The History of Wing Commander

Back On The Flight Deck: An Interview With Wing Commanderís Chris Roberts


We are seeing history repeating itself with Star Citizen, and by all accounts, it's not going to end well.
« Last Edit: November 28, 2016, 10:11:44 AM by dsmart »
Star Citizen isn't a game. It's a TV show about a bunch of characters making a game. It's basically "This is Spinal Tap" - except people think the band is real.

Kyrt

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Re: Star Citizen - Chris Roberts Legacy Of Failure
« Reply #1 on: November 28, 2016, 10:28:20 AM »
We are seeing history repeating itself with Star Citizen, and by all accounts, it's not going to end well.

And I sincerely hope you are wrong.

I can see the concerns you have raised - but I really like the idea, concept and vision behind Star Citizen.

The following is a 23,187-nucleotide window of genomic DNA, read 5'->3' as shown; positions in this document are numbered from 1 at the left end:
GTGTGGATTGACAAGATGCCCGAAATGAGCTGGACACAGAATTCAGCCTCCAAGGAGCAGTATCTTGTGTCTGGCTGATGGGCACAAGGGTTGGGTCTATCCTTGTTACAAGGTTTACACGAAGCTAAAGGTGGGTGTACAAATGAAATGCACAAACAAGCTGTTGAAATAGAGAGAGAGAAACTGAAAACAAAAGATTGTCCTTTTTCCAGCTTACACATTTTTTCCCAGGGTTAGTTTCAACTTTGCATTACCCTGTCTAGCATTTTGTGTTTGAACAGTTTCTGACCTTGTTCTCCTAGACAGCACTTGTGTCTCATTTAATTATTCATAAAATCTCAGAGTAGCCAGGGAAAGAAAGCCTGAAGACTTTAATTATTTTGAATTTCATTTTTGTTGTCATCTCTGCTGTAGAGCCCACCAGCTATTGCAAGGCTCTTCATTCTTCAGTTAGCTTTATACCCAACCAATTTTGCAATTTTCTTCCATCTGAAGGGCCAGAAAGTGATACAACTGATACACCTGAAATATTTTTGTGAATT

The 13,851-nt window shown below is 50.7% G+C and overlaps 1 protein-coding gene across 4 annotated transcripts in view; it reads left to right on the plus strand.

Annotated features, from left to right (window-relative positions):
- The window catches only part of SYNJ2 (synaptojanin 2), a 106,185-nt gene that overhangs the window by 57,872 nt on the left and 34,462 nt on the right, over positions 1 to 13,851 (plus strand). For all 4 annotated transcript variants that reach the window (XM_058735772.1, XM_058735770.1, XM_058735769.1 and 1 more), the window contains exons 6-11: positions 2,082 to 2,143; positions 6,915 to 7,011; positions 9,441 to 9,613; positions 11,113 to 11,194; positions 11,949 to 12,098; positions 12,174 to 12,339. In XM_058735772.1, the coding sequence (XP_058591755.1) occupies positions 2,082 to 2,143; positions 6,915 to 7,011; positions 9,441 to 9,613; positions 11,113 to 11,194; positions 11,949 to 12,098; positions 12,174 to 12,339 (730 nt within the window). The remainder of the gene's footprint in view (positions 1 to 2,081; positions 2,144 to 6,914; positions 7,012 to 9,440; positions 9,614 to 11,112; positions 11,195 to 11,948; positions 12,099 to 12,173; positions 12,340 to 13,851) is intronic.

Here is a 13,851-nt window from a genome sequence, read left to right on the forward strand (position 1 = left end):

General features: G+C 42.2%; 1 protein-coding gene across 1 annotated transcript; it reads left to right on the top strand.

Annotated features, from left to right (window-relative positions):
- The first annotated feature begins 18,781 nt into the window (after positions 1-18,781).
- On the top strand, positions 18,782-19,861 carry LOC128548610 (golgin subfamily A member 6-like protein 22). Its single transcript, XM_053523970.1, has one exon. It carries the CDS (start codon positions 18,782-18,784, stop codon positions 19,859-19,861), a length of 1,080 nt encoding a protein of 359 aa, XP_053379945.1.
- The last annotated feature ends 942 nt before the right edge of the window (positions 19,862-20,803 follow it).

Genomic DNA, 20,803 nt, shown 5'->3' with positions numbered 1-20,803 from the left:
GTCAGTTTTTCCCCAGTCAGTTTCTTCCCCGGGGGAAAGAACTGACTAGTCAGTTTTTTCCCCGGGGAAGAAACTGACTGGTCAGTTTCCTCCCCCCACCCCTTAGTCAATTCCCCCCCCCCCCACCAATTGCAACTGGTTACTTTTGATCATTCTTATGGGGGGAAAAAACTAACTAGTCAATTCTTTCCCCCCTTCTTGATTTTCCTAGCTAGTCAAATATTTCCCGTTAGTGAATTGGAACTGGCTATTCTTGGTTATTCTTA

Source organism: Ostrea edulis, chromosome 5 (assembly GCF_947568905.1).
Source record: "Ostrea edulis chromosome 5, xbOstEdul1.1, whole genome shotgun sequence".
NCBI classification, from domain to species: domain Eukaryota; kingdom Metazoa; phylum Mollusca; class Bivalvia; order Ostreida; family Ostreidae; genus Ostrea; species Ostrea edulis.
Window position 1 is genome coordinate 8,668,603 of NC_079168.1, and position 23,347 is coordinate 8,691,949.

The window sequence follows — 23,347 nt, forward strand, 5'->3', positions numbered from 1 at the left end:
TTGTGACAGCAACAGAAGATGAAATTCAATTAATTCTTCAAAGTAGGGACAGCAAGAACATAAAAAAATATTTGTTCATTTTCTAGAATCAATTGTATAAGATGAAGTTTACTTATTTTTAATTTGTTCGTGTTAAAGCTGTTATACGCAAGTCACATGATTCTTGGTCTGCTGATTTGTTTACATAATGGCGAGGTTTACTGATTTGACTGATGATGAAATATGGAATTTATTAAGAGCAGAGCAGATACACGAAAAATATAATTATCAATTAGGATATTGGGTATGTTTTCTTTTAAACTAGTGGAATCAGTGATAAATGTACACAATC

I want to play it.

Not enough to make me hand over my money to support development but I really want to buy the game when it is released.
So - I want it to be released. I want it to fulfil Chris Roberts' vision. I want it to fulfil the promises made. I want it to be good enough to buy.

So I really, really, really hope you are wrong.

Sadly - while I believe a game will probably be released, I think it won't meet the promises CIG has made. It might still be a good game - but I don't think it can match the hype and expectations.


helimoth

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Re: Star Citizen - Chris Roberts Legacy Of Failure
« Reply #2 on: November 28, 2016, 10:45:36 AM »
We are seeing history repeating itself with Star Citizen, and by all accounts, it's not going to end well.

And I sincerely hope you are wrong.